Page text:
The larger denominator is under x 2 , so we need to use the information in Figure 12.11 . Because a = 3, the vertices are (−3, 0) and (3, 0). This graph is in Figure 12.16.
The larger denominator is under y 2 , so we need to use the information in Figure 12.12 . Because a = 2, the vertices are (0, 2) and (0, −2). This graph is in Figure 12.14.
Finding the Equation of Ellipses
With as little as three points, we can find an equation of an ellipse. Using the formulas in Figures 12.11 and 12.12 and some algebra, we can find h, k, a , and b .
Find an equation of the ellipse.
- The vertices are (−4, 2) and (6, 2), and (1, 5) is a point on the graph. The y -coordinates are the same, so the major axis (the larger diameter) is horizontal, which means we need to use the information in Figure 12.11. The vertices are ( h − a, k ) and ( h + a, k ). This means that h − a = −4 and h + a = 6, and k = 2.
So far we know that
Because (1, 5) is on the graph, . Solving this equation for b , we find that b = 3. The equation is
- The foci are (−4, −10) and (−4, 14) and (−4, 15) is a vertex.
The x -values of foci are the same, so the major axis is vertical. This tells us that we need to use the information in Figure 12.12 .
( h , k − c ) = (−4, −10) and ( h , k + c ) = (−4, 14), so h = −4, k − c = −10 and k + c = 14.
Because (−4, 15) is a vertex, k + a = 15, so 2 + a = 15 and a = 13. All we need to finish is to find b . Let a = 13 and c = 12 in : . Solving this for b , we have b = 5. The equation is
Finding the Eccentricity of Ellipses
The eccentricity of an ellipse is a number that measures how flat it is. The formula is . This number ranges between 0 and 1. The closer to 1 the eccentricity of an ellipse is, the flatter it is. If , then the ellipse is a circle. In a circle, the center and foci are all the same point, and a and b are the same number. For example, is a circle with center (5, 4) and radius . Usually we see equations of circles in the form ( x − h ) 2 + ( y − k ) 2 = r 2 .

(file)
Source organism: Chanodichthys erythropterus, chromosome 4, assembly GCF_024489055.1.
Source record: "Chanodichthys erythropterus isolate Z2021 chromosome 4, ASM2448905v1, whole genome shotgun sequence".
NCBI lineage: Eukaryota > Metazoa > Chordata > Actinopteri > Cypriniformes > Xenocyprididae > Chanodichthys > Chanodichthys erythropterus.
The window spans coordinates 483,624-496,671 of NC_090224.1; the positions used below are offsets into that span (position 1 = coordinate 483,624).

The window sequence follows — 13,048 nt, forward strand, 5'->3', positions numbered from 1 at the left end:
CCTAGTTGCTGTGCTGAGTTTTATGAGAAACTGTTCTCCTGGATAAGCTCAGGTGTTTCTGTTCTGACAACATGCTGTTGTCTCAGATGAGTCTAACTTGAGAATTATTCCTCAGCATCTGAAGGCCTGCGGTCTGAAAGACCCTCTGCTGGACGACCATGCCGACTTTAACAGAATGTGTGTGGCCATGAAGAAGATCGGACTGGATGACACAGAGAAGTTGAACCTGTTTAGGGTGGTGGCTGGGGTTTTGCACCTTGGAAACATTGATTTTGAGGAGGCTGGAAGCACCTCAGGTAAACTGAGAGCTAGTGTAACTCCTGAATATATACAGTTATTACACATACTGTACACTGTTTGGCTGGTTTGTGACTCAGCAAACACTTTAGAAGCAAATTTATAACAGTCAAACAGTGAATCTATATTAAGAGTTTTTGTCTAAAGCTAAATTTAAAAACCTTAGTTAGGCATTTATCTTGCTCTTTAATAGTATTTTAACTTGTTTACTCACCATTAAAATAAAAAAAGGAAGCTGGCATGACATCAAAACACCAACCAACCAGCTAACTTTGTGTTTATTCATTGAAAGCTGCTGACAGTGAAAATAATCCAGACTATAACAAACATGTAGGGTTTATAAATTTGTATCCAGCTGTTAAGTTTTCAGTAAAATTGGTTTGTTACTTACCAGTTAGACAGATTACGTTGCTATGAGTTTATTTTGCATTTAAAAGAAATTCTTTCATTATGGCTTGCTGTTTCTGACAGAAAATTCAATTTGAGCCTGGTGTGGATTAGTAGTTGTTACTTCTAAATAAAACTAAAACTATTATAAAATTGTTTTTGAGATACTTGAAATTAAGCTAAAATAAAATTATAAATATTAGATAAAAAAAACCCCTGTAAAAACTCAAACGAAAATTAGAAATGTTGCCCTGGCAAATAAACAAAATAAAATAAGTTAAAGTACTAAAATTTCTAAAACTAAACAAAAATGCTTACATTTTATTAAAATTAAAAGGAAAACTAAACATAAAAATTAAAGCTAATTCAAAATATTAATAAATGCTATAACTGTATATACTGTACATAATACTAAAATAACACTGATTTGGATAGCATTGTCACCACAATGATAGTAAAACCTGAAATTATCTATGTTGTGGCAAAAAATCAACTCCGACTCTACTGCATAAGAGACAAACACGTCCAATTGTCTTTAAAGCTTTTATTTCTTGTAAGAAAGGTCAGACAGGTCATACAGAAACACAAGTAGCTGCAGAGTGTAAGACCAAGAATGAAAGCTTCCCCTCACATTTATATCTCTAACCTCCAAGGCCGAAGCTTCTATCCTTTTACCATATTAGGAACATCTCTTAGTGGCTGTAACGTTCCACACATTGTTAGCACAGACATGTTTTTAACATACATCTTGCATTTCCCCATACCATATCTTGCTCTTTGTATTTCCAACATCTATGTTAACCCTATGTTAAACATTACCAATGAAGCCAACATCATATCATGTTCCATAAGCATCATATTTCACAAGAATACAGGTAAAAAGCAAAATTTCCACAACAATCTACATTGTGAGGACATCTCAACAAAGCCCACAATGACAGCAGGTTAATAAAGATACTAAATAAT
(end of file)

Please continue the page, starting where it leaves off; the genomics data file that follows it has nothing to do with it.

Find the ellipse’s eccentricity.
a = 13, b = 12, , This ellipse is more rounded than the first because e is closer to 0.
Ellipses Practice Problems
Identify the center, foci, vertices, and eccentricity for
Identify the center, foci, vertices, and eccentricity for
Identify the center and radius for the circle
For Problems 4-7, match the equation with the graph in Figures 12.17-12.20.
h = 0, k = 10, a = 13, b = 5,
Center: (0, 10)
Foci: ( h − c , k ) = (0−12, 10) = (−12, 10) and ( h + c , k ) = (0 + 12, 10) (12, 10)
Vertices: ( h − a , k ) = (0 − 13, 10) = (−13, 10) and ( h + a , k ) (0 + 13, 10) = (13, 10)
h = −9, k = −2, a = 29, b = 20,
Center: (−9, −2)
Foci: ( h , k − c ) = (−9, −2−21) = (−9, −23) and ( h , k + c ) = (−9, −2 + 21) = (−9, 19)
Vertices: ( h , k − a ) = (−9, −2 − 29) = (−9, −31) and ( h , k + a ) = (−9, −2 + 29) = (−9, 27)
The center is (−6, 1), and the radius is 7.
Practice problems for this concept can be found at: Conic Sections Practice Test.